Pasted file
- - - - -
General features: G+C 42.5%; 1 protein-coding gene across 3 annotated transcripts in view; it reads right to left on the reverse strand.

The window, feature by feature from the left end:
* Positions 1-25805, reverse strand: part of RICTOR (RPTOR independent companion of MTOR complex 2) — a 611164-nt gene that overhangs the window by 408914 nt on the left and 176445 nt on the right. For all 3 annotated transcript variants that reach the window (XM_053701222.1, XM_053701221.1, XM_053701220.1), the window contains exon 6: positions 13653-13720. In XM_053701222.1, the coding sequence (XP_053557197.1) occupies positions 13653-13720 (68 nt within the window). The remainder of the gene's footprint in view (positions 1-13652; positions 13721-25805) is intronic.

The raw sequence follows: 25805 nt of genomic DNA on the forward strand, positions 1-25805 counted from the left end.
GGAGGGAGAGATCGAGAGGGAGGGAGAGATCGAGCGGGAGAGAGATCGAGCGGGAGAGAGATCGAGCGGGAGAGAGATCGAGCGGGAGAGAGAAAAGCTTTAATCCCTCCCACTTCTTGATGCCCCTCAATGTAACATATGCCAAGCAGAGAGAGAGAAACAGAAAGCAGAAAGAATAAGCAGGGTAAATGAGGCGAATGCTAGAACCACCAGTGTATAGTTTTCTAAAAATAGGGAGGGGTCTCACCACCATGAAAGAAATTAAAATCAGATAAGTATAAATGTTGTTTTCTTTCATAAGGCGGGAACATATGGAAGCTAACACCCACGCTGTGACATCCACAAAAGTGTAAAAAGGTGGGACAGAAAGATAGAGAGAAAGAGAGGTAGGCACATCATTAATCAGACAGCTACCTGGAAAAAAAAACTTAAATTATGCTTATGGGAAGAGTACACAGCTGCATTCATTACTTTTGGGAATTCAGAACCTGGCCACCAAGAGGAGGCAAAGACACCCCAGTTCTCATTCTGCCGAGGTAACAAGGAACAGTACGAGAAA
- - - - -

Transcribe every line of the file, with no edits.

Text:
General features: G+C 42.5%; 1 protein-coding gene across 3 annotated transcripts in view; it reads right to left on the reverse strand.

The window, feature by feature from the left end:
* Positions 1-25805, reverse strand: part of RICTOR (RPTOR independent companion of MTOR complex 2) — a 611164-nt gene that overhangs the window by 408914 nt on the left and 176445 nt on the right. For all 3 annotated transcript variants that reach the window (XM_053701222.1, XM_053701221.1, XM_053701220.1), the window contains exon 6: positions 13653-13720. In XM_053701222.1, the coding sequence (XP_053557197.1) occupies positions 13653-13720 (68 nt within the window). The remainder of the gene's footprint in view (positions 1-13652; positions 13721-25805) is intronic.

The raw sequence follows: 25805 nt of genomic DNA on the forward strand, positions 1-25805 counted from the left end.
GGAGGGAGAGATCGAGAGGGAGGGAGAGATCGAGCGGGAGAGAGATCGAGCGGGAGAGAGATCGAGCGGGAGAGAGATCGAGCGGGAGAGAGAAAAGCTTTAATCCCTCCCACTTCTTGATGCCCCTCAATGTAACATATGCCAAGCAGAGAGAGAGAAACAGAAAGCAGAAAGAATAAGCAGGGTAAATGAGGCGAATGCTAGAACCACCAGTGTATAGTTTTCTAAAAATAGGGAGGGGTCTCACCACCATGAAAGAAATTAAAATCAGATAAGTATAAATGTTGTTTTCTTTCATAAGGCGGGAACATATGGAAGCTAACACCCACGCTGTGACATCCACAAAAGTGTAAAAAGGTGGGACAGAAAGATAGAGAGAAAGAGAGGTAGGCACATCATTAATCAGACAGCTACCTGGAAAAAAAAACTTAAATTATGCTTATGGGAAGAGTACACAGCTGCATTCATTACTTTTGGGAATTCAGAACCTGGCCACCAAGAGGAGGCAAAGACACCCCAGTTCTCATTCTGCCGAGGTAACAAGGAACAGTACGAGAAA